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Special Report

Fortnightly Magazine - January 1 1997

Cowart had warned that utility proposals to form Independent System Operators (ISOs) would not suffice to guarantee "independent" operation of the transmission grid, but in San Francisco it became apparent that some commissioners thought the resolution went too far, while others believed it contained more than they could support. Most commissioners have yet to examine what needs to go into an ISO. Some regions are weighing costs and benefits of opening up markets and haven't considered using ISOs to open up transmission.

•  Consumer Protection (Whose Turf?). The association resolved to support customer "right-to-know" and product-labeling standards in the retail electric market. The resolution leaves open whether the labeling (em for price and energy resource comparisons (em would fall to federal or state jurisdiction. Asked if such standards could be incorporated into federal U.S. Rep. Dan Schaefer (R-CO) said it was a possibility.

•  Nuclear Waste (No Friend of DOE). Although sill unsure of its exact plans, NARUC appeared ready to consider filing a friend-of-the-court brief to support federal litigation against the Department of Energy for its "anticipated breach of the January 31, 1998, obligation to begin accepting spent nuclear fuel."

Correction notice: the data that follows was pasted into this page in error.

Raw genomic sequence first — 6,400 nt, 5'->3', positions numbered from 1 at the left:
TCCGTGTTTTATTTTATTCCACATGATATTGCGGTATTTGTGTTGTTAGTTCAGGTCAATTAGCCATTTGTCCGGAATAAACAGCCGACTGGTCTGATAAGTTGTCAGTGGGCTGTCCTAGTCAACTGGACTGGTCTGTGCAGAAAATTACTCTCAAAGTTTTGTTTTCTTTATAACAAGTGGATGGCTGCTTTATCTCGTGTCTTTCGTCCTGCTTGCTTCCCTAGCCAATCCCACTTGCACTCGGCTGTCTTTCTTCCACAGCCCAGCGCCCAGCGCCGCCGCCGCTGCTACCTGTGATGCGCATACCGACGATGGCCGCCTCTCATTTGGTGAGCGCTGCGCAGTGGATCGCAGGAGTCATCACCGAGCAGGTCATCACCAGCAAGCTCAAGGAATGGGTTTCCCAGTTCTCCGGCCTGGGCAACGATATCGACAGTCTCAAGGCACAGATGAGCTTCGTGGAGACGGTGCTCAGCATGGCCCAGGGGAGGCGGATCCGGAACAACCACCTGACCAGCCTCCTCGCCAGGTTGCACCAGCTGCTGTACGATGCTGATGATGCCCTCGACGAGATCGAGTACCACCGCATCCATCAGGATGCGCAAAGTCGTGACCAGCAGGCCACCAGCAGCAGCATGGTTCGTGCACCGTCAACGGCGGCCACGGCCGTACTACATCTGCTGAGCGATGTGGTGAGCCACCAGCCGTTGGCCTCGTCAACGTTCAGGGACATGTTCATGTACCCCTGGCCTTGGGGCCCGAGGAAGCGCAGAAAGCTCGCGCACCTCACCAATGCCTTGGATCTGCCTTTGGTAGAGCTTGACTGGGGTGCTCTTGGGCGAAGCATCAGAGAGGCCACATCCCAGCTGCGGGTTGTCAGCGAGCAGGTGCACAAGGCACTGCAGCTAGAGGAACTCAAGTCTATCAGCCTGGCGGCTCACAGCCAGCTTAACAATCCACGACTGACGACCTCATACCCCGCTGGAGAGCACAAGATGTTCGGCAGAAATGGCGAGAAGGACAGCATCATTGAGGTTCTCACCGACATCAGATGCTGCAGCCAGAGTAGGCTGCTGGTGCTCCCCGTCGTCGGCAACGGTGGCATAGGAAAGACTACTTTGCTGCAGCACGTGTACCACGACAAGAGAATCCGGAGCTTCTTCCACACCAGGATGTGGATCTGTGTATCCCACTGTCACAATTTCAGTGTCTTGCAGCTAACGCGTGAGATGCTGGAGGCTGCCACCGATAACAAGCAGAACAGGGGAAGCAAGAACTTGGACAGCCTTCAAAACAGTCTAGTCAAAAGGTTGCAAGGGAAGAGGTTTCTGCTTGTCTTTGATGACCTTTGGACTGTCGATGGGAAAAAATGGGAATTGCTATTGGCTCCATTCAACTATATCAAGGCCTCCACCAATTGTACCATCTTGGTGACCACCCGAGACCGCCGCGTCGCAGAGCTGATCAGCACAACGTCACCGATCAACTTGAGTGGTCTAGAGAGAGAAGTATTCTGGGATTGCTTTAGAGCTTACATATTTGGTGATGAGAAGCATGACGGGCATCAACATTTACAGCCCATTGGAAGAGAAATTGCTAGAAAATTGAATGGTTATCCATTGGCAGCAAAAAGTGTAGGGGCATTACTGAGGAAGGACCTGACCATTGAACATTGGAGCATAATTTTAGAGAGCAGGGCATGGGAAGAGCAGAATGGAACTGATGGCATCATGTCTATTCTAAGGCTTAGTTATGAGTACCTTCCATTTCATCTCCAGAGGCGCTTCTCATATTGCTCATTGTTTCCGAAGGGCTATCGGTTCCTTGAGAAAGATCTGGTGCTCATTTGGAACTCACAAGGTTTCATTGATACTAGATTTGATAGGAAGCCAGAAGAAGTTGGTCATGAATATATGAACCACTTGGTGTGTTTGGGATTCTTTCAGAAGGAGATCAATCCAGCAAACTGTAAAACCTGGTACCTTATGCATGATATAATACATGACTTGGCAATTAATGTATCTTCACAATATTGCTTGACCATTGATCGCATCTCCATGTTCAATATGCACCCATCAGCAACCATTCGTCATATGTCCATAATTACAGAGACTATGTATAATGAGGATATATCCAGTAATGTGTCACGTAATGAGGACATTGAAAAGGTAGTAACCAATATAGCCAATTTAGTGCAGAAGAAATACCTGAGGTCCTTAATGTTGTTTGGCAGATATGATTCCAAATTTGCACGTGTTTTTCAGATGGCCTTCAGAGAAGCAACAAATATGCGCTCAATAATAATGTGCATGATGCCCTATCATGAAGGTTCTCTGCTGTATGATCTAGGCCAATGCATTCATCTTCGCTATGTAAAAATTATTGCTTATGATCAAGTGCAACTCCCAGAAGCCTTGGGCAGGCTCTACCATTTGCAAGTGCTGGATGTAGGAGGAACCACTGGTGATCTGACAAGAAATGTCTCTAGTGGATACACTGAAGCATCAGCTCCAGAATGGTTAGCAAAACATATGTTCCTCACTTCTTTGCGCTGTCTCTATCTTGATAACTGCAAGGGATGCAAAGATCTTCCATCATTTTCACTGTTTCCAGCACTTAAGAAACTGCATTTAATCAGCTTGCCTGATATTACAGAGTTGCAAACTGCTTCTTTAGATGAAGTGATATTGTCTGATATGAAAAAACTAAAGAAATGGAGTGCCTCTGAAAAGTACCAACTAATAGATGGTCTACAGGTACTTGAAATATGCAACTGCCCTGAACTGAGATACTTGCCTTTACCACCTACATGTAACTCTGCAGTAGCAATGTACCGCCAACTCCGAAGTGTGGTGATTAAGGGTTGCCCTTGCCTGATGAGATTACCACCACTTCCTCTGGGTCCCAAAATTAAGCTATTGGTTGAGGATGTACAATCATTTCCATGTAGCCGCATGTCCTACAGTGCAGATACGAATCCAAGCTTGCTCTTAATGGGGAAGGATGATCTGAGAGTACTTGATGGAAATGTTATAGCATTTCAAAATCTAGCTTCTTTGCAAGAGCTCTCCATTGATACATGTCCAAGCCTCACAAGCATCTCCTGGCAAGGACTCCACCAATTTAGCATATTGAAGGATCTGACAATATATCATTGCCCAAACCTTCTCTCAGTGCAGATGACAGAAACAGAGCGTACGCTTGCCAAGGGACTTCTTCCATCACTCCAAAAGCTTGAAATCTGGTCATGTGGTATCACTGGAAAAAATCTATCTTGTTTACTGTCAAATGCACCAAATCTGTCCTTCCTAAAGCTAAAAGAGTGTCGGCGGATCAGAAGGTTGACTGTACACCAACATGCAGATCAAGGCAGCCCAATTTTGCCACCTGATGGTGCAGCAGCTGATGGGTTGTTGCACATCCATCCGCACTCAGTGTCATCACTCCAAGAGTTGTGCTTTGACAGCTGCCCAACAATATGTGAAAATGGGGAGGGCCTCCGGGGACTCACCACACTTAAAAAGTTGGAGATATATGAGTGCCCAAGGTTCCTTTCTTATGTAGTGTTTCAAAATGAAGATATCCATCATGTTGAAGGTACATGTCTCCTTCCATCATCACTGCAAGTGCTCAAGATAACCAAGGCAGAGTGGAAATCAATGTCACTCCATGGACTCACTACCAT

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•  ISO Plans (Wait and See). The electricity and energy conservation committees killed support for the "Declaration of Independence," a grassroots initiative proposed initially by Vermont board chair Richard Cowart at a NARUC meeting in Santa Fe on October 22. The proposal later won approval from 18 commissioners in 10 states. Cowart had warned that utility proposals to form Independent System Operators (ISOs) would not suffice to guarantee "independent" operation of the transmission grid, but in San Francisco it became apparent that some commissioners thought the resolution went too far, while others believed it contained more than they could support. Most commissioners have yet to examine what needs to go into an ISO. Some regions are weighing costs and benefits of opening up markets and haven't considered using ISOs to open up transmission.

•  Consumer Protection (Whose Turf?). The association resolved to support customer "right-to-know" and product-labeling standards in the retail electric market. The resolution leaves open whether the labeling (em for price and energy resource comparisons (em would fall to federal or state jurisdiction. Asked if such standards could be incorporated into federal U.S. Rep. Dan Schaefer (R-CO) said it was a possibility.

•  Nuclear Waste (No Friend of DOE). Although sill unsure of its exact plans, NARUC appeared ready to consider filing a friend-of-the-court brief to support federal litigation against the Department of Energy for its "anticipated breach of the January 31, 1998, obligation to begin accepting spent nuclear fuel."

Articles found on this page are available to Internet subscribers only. For more information about obtaining a username and password, please call our Customer Service Department at 1-800-368-5001.

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